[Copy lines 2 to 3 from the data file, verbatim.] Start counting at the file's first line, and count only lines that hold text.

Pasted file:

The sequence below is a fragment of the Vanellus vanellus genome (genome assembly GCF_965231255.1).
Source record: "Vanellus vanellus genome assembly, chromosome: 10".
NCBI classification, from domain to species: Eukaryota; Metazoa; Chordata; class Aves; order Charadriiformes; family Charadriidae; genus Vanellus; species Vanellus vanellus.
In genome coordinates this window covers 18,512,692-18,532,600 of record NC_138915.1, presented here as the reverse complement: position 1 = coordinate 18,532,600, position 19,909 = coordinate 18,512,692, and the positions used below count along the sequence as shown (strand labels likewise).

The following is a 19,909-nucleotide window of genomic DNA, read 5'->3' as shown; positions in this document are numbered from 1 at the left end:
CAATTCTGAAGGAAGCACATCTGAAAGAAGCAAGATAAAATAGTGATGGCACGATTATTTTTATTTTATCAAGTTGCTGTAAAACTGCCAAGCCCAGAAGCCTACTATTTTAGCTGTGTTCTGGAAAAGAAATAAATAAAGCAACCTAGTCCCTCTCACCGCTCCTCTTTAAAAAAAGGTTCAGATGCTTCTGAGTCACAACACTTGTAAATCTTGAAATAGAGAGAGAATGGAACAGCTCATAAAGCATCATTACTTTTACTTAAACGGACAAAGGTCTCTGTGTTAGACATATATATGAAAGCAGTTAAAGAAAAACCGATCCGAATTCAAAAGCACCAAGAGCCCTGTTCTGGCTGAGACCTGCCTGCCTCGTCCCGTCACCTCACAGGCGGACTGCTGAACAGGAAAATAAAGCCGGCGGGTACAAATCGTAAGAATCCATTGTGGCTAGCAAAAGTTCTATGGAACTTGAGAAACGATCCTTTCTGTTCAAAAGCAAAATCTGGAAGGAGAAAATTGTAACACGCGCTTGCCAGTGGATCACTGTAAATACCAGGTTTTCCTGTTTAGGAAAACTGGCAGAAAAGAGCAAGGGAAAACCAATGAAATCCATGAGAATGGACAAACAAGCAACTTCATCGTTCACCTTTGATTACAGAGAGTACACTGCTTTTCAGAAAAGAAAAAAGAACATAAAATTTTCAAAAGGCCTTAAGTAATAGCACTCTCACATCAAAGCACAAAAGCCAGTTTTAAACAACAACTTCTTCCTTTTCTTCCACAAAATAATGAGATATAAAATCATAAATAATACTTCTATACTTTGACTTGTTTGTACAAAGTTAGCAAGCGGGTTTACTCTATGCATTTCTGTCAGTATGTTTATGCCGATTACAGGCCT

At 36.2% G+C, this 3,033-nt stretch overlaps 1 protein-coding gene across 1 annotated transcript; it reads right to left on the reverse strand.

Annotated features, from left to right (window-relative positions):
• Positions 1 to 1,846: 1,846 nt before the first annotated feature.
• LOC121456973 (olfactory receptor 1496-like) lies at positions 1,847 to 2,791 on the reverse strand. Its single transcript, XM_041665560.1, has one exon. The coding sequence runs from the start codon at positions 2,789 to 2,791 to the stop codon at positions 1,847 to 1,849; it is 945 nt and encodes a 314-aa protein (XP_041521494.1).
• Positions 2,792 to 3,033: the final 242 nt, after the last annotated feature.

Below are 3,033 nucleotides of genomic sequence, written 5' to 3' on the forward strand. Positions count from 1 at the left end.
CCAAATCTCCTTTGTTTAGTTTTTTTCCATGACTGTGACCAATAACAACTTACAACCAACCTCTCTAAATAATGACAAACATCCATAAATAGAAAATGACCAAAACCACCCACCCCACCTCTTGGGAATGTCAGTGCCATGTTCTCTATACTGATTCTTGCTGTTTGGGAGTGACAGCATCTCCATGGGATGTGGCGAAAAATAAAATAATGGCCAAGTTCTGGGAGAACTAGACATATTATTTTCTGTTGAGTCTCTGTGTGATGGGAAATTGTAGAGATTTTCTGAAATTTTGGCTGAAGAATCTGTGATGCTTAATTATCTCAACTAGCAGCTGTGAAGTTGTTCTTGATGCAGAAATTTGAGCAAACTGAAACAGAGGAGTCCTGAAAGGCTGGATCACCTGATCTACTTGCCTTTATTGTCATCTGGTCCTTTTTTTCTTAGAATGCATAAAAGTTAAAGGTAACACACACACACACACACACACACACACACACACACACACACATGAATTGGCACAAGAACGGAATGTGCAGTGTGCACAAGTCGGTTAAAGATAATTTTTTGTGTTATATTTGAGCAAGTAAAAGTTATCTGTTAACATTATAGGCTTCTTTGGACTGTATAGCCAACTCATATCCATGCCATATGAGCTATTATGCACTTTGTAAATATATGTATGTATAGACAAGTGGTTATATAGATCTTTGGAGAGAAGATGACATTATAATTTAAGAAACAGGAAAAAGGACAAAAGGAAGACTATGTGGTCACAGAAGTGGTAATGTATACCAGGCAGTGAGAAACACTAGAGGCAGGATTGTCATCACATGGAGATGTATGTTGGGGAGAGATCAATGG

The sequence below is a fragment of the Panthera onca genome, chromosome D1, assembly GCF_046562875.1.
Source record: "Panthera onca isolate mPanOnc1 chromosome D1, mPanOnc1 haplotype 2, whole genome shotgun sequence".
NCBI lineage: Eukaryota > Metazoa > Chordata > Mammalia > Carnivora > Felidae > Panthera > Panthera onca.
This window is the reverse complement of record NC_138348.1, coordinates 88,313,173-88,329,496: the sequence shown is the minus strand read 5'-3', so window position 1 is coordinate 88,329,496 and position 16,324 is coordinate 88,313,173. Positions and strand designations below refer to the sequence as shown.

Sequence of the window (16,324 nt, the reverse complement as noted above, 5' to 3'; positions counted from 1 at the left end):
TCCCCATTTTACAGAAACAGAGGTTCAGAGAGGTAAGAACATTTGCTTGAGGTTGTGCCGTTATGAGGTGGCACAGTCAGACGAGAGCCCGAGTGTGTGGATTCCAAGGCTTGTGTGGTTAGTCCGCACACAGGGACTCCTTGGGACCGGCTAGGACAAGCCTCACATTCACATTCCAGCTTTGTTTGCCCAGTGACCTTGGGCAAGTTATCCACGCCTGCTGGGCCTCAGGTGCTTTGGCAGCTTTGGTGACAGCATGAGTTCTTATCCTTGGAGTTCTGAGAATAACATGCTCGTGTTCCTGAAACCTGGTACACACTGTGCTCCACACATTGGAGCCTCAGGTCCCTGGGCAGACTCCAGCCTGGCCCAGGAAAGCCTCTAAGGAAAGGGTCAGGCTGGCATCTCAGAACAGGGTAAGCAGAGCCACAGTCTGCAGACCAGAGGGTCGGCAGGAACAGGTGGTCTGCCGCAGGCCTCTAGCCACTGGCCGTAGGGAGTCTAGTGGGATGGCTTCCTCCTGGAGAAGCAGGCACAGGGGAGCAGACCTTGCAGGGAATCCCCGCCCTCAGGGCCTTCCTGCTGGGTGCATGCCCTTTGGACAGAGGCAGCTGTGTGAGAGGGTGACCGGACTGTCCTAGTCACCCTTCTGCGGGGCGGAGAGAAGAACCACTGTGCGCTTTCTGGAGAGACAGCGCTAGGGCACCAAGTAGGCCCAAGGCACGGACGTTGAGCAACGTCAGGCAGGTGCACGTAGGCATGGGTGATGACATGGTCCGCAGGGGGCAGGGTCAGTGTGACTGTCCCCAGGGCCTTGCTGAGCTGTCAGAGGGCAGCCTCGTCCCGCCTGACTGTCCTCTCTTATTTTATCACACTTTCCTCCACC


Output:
Source record: "Vanellus vanellus genome assembly, chromosome: 10".
NCBI classification, from domain to species: Eukaryota; Metazoa; Chordata; class Aves; order Charadriiformes; family Charadriidae; genus Vanellus; species Vanellus vanellus.